Located between
Cambridge and Lisbon,
our laboratory works
at the interface of Chemistry
and Biology, with a focus
on protein chemistry and
targeted cancer therapeutics.

LATEST NEWS

August 2017

Nature magazine highlights the rubber-like polysulfide polymer featured on our most recent paper - an exciting collaboration work with the Dr Justin Chalker at Flinders University, Australia. The last generation polymer is a porous material synthesised simply out of old cooking oil and sulfur in the presence of sodium chloride. The resulting rubber has the ability to capture liquid mercury metal, mercury vapour, inorganic mercury bound to organic matter, and highly toxic alkylmercury compounds. Check out the highlight and paper.

June 2017

Lisbon was the meeting point to gather our teams in the first ever GBernardesLab Retreat. Deemed a huge success, members of the Cambridge and Lisbon laboratory got together for three days of intense scientific discussions, sharing ideas and good fun.

ABOUT OUR WORK

about our work

Nature has produced an intricate machinery to covalently diversify the structure of proteins after their synthesis in the ribosome. At the core of our research and in an attempt to mimic nature, we are engineering reactions that allow for post-expression modification of proteins at selected sites. We use such reactions to selectively install particular modifications on proteins for many biological and therapeutic applications. For example, we are developing strategies for site-selective protein labelling in live cells by combining the introduction of small-sized non-proteinogenic tagged amino acids with very rapid chemoselective reactions. We aim to apply these to label and monitor disease-associated proteins under native conditions without interfere with the protein’s innate structure, function, activity and localisation as well as cellular functions.
Another important aspect of protein modification is for example the conjugation of cytotoxic molecules to antibodies to improve efficacy and reduce side effects of cancer treatments. Gonçalo’s laboratory is engineering new reactions that can be performed site-selectively on native antibodies, i.e. without the need for sequence engineering.
These are two examples among other lines of research in our lab that have in common the use of synthetic aqueous chemistry to address challenges in biology and medicine. Our ultimate goal is to see the widespread use of our findings and methodologies by other laboratories around the world and to directly assist in the design and discovery of new drugs with improved selectivity and efficacy for treating cancer.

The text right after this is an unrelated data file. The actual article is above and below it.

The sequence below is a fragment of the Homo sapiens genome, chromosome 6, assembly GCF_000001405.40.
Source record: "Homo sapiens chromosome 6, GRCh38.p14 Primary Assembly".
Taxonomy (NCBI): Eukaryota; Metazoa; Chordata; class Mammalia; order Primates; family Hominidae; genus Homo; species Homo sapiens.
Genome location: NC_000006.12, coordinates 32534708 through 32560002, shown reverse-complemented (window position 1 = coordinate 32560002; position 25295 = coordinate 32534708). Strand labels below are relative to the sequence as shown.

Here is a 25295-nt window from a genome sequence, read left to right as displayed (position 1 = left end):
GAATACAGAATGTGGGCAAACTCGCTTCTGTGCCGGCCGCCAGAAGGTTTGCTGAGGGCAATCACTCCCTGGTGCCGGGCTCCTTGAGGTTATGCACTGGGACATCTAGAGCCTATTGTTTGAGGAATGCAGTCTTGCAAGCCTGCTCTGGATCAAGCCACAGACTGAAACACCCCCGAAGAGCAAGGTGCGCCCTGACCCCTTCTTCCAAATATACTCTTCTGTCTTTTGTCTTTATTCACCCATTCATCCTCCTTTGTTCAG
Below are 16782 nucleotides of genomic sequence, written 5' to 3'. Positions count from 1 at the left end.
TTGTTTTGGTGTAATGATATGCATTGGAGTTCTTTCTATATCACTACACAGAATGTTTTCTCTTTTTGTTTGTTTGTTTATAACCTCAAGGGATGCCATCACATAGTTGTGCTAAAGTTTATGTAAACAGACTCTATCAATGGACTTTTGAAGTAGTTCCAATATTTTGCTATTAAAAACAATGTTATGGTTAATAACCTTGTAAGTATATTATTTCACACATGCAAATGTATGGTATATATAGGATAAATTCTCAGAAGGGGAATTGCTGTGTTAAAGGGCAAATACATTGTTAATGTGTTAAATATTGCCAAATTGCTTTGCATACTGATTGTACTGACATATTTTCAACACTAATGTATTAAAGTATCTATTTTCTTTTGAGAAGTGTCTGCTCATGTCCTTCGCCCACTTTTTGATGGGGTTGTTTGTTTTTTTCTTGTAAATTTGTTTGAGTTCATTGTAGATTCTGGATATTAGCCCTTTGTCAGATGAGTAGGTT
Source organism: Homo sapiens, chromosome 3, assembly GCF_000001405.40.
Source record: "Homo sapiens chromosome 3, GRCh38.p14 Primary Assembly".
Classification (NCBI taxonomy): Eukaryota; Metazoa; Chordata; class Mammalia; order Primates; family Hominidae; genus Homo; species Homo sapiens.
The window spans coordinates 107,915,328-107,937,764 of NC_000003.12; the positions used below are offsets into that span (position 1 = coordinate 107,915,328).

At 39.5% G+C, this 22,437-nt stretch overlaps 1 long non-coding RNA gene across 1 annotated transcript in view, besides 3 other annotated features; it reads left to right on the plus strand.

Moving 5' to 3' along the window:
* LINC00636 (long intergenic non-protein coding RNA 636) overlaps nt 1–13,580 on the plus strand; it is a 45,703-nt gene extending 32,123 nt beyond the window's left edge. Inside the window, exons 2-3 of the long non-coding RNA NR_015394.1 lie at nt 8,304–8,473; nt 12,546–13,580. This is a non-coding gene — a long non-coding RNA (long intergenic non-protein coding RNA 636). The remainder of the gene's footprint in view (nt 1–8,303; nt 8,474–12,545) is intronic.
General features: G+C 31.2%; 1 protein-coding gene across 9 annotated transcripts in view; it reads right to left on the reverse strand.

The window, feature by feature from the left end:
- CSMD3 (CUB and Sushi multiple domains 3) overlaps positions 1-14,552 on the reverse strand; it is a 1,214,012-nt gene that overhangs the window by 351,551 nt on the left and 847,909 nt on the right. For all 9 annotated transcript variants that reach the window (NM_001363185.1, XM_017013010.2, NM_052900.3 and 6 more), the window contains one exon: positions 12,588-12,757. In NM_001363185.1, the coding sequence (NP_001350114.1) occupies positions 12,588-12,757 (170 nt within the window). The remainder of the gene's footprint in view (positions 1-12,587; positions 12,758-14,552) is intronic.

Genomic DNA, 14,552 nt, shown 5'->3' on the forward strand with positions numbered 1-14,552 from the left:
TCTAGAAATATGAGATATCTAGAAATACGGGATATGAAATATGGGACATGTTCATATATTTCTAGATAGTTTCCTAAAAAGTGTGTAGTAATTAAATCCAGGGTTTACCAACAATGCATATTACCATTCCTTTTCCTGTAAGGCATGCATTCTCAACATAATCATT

ABOUT OUR WORK

about our work

Nature has produced an intricate machinery to covalently diversify the structure of proteins after their synthesis in the ribosome. At the core of our research and in an attempt to mimic nature, we are engineering reactions that allow for post-expression modification of proteins at selected sites. We use such reactions to selectively install particular modifications on proteins for many biological and therapeutic applications. For example, we are developing strategies for site-selective protein labelling in live cells by combining the introduction of small-sized non-proteinogenic tagged amino acids with very rapid chemoselective reactions. We aim to apply these to label and monitor disease-associated proteins under native conditions without interfere with the protein’s innate structure, function, activity and localisation as well as cellular functions.
Another important aspect of protein modification is for example the conjugation of cytotoxic molecules to antibodies to improve efficacy and reduce side effects of cancer treatments. Gonçalo’s laboratory is engineering new reactions that can be performed site-selectively on native antibodies, i.e. without the need for sequence engineering.
These are two examples among other lines of research in our lab that have in common the use of synthetic aqueous chemistry to address challenges in biology and medicine. Our ultimate goal is to see the widespread use of our findings and methodologies by other laboratories around the world and to directly assist in the design and discovery of new drugs with improved selectivity and efficacy for treating cancer.

University of Cambridge
Department of Chemistry
Lensfield Road, Cambridge CB2 1EW, UK
Tel: +44 (0) 1223336305
gb453@cam.ac.uk

Instituto de Medicina Molecular
Faculdade de Medicina da Universidade de Lisboa
Av. Prof. Egas Moniz - 1649-028 Lisboa
Portugal
gbernardes@medicina.ulisboa.pt

University of Cambridge
Department of Chemistry

Lensfield Road, Cambridge CB2 1EW, UK

Tel: +44 (0) 1223336305
gb453@cam.ac.uk

Instituto de Medicina Molecular
Faculdade de Medicina da Universidade de Lisboa

Av. Prof. Egas Moniz - 1649-028 Lisboa
Portugal

gbernardes@medicina.ulisboa.pt